The past 20 years or so have witnessed the publication of many books devoted to women’s prayerful expression (Tikva Freymer-Kensky’s Motherprayer, Elizabeth Resnick Levine’s A Ceremonies Sampler, and Irene Fine’s Midlife and The Wise Woman come to mind). Now, A Jewish Woman’s Prayer Book (Spiegel and Grau, $27.50), edited by Aliza Lavie, contributes more Israeli, Persian, and North African voices to this canon.
The original Hebrew version, Tfilat Nashim (Yedioth Ahronot, 2005), brought together women’s prayers for the holidays, life-cycle events, home ceremonies and crises culled from (but not limited to) rabbinic literature, siddurim, and collections of tkhinnes (women’s prayers in Yiddish, dating mostly from the 18th and 19th centuries). The new volume retains the content and formatting of the bestselling original, with the Hebrew prayer texts now accompanied by English translations.
As an anthology, whether in Hebrew or English, the volume is both a treasure trove and a hodge-podge, delighting and frustrating the reader in equal measure. Aside from broad topical divisions, some expected and some unanticipated (e.g., “Holidays” is there with “Prayers for Peace and Redemption”; “Rituals and Customs” alongside “Prayers for Mothers”), there is no apparent organization within each topic, so a late-medieval Italian source can be found alongside a contemporary Israeli composition, followed by a rabbinic selection, followed by tkhinnes — maddening for someone who wants coherence, but a wealth of choices nonetheless. Also heartening are the numerous selections from the Arab and Persian Jewish communities, as well as contemporary Israeli writers, which all together help to distinguish this volume from previous collections of tkhinnes (Devra Kay, Chava Weissler and Tracy Guren Klirs have previously mined that material), and leaves it most resembling Ellen Umansky’s and Dianne Ashton’s Four Centuries of Jewish Women’s Spirituality, although without its North American bias.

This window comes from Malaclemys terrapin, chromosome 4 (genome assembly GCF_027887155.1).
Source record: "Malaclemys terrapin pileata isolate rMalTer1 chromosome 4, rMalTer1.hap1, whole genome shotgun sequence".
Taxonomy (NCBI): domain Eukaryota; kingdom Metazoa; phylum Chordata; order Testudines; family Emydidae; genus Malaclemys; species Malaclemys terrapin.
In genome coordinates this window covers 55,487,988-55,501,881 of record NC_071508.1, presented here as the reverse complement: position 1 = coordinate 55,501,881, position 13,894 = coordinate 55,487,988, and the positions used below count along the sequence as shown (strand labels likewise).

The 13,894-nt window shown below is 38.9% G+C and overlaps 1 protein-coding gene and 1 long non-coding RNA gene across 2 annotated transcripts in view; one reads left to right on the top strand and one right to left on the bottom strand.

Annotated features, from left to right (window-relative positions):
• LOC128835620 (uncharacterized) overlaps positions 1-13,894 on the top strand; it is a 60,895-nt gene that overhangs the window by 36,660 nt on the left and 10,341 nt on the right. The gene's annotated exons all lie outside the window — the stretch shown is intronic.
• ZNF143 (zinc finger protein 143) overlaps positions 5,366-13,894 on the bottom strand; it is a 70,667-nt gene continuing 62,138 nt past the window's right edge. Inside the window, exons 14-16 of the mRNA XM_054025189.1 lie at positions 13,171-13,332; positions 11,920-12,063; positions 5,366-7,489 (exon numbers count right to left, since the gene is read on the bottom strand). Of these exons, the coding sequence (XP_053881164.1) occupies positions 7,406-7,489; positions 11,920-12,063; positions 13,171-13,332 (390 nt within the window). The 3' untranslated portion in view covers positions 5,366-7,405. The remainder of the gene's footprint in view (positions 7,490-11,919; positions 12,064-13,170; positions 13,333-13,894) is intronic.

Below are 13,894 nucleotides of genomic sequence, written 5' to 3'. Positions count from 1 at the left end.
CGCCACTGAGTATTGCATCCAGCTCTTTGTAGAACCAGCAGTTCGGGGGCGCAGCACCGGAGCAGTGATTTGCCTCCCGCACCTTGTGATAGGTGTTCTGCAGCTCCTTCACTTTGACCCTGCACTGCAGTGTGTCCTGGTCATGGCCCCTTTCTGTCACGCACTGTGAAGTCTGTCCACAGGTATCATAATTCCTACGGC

This is a book not meant to be read sequentially, but rather dipped into, which can leave the reader oftentimes wondering who a writer is and when she lived. There is frustratingly little information about the sources of some of the texts, especially those from the Yiddish. The Yiddish original is also not printed, which seems a pity, considering how many Yiddish readers there are among us.
A Jewish Woman’s Prayer Book does not have the bibliographical value or historical treatment that Umansky, Ashton and Weissler brought to their work, but it does successfully capture a sense of Israeli women’s spirituality in the early 21st century. As such, it promises to be an important addition to our growing library of women’s rituals and prayer texts.
Debra Reed Blank is the Rabbi Philip Alstat Assistant Professor of Liturgy at The Jewish Theological Seminary in New York.